James Bond movies and the TV series Seinfeld are both classics and cultural touchstones, but the conflicts in these stories could have been resolved more quickly than they played out. Goldfinger could have just shot Bond instead of strapping him to a table under a slow-moving laser. Seinfeld episodes like The Parking Garage (the gang splits up to look for their car and hijinks ensue as they struggle to meet back up) would unravel with one small change: the cell phone.
Just because conflict could have been avoided doesn’t mean these aren’t great stories. They are great stories because of the conflict. We don’t want the murder to be solved 10 minutes into a cop drama. We want to see the struggle because that’s what we experience in the world each day.
This is why so many have been wrong-footed by the low volatility in the stock market recently. It shouldn’t be this easy. “Just” sitting in an S&P 500 index fund has felt unsatisfying. The S&P 500 hasn’t had a correction of 10% or more for over a year. We haven’t even had a drawdown of 5% in the last year. No secret underground lairs. No convoluted plot involving Art VanDeLay.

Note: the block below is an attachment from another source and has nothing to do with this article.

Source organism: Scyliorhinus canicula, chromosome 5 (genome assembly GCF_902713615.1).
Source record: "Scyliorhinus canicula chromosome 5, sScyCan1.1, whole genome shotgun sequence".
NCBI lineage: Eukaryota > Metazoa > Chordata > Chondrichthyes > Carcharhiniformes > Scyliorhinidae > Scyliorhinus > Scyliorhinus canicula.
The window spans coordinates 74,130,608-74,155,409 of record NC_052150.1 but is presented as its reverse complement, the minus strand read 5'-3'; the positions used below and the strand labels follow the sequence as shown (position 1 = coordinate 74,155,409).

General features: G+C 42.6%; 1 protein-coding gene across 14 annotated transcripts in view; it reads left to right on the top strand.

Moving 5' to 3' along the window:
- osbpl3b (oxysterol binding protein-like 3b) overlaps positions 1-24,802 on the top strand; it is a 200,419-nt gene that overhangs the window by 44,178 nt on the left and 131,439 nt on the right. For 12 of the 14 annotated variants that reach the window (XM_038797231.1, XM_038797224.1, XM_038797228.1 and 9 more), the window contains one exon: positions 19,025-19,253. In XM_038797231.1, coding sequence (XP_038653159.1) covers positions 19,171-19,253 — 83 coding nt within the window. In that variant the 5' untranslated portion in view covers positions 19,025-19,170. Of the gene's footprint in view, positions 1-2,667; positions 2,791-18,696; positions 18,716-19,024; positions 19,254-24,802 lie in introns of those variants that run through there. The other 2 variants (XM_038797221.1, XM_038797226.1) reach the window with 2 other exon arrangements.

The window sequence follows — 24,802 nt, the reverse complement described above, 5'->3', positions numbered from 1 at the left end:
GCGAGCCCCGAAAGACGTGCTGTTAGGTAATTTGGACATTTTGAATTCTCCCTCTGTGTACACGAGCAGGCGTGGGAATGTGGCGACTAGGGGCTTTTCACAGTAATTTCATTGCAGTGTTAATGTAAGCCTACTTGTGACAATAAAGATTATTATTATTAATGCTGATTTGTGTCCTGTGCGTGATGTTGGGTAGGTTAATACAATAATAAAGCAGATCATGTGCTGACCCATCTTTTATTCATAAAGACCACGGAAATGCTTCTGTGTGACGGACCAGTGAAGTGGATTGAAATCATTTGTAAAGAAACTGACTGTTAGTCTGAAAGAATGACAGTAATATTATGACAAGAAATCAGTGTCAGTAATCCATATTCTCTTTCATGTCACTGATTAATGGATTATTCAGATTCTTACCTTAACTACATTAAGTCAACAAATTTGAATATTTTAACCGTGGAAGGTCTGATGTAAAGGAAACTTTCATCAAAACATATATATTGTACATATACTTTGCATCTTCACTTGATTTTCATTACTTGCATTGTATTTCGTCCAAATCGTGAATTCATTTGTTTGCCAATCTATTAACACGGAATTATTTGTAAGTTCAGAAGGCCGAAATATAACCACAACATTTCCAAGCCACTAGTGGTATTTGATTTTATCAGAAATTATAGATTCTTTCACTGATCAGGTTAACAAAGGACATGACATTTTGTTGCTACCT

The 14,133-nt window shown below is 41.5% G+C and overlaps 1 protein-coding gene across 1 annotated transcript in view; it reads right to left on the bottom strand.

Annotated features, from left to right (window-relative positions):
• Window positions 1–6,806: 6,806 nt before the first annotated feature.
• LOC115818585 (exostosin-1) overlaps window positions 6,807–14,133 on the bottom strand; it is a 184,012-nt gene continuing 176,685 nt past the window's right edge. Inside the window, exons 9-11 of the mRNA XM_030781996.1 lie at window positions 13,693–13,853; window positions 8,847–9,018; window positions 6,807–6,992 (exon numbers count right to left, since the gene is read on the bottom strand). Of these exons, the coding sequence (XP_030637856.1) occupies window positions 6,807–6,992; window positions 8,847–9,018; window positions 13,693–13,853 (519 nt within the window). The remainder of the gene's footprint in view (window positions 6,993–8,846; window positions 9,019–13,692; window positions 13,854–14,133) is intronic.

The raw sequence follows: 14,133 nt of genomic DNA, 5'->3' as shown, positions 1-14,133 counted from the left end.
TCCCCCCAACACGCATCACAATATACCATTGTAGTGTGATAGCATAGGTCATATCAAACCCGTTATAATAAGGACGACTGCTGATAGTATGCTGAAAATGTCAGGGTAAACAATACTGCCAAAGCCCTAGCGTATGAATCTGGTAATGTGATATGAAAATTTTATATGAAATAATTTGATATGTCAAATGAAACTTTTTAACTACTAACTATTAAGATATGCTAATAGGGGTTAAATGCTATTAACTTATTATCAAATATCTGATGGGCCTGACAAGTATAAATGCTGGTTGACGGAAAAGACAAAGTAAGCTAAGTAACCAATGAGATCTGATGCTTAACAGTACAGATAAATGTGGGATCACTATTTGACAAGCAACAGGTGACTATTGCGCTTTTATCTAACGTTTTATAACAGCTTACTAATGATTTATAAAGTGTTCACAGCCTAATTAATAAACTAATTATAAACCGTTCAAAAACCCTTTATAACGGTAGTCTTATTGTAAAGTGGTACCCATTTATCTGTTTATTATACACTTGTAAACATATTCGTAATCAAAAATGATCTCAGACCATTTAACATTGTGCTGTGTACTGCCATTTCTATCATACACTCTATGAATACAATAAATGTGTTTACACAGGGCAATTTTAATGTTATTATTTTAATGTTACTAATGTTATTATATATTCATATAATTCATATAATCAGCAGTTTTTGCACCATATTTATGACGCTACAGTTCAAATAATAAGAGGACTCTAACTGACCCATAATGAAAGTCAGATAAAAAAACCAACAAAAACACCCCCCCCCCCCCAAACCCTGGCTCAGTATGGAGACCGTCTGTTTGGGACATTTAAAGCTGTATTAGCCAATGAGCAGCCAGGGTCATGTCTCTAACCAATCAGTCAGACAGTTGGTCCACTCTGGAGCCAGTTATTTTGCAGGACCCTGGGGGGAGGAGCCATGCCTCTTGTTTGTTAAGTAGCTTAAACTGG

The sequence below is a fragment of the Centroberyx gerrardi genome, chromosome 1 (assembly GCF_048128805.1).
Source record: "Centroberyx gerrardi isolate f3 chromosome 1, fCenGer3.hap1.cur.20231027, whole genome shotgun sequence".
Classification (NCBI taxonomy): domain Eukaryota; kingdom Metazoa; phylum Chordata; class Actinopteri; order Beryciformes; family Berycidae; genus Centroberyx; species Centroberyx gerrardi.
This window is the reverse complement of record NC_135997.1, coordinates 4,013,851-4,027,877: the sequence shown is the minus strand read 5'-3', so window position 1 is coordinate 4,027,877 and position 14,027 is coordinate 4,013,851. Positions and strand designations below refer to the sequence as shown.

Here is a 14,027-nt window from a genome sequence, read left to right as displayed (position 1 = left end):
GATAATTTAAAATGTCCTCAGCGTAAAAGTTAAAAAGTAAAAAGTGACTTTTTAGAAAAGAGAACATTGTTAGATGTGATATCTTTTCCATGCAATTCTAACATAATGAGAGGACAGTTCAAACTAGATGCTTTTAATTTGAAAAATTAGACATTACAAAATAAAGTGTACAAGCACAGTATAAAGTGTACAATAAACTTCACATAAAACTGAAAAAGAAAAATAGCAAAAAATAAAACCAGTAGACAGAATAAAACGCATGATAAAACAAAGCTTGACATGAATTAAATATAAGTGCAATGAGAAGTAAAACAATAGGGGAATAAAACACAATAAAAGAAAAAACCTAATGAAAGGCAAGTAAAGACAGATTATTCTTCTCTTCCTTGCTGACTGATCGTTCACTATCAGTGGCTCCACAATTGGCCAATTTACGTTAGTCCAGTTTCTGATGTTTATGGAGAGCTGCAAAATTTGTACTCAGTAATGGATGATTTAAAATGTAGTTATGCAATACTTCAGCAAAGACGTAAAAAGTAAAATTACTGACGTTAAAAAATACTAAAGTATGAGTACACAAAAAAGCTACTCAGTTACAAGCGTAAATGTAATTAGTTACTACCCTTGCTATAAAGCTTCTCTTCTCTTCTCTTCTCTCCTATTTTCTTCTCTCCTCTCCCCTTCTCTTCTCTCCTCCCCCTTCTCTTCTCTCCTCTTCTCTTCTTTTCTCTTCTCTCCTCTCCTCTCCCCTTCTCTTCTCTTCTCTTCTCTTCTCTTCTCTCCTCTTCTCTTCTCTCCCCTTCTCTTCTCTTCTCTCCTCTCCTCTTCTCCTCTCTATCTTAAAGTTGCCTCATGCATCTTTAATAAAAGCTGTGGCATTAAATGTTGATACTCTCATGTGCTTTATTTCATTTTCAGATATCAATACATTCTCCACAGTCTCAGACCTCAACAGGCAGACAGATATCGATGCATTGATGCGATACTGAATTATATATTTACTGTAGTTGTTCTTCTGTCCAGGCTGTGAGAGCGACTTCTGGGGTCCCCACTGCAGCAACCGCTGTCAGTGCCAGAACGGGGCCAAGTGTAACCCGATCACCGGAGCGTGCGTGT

It can be tempting to poke a portfolio and tell it to do something so we can create a narrative for the movement. If we can resist that urge, though, we can be more objective and drive better outcomes. Leave the search for a plotline to the financial entertainers. After all, Seinfeld’s key was that it was a “show about nothing”. Your portfolio doesn’t need drama to be great, either.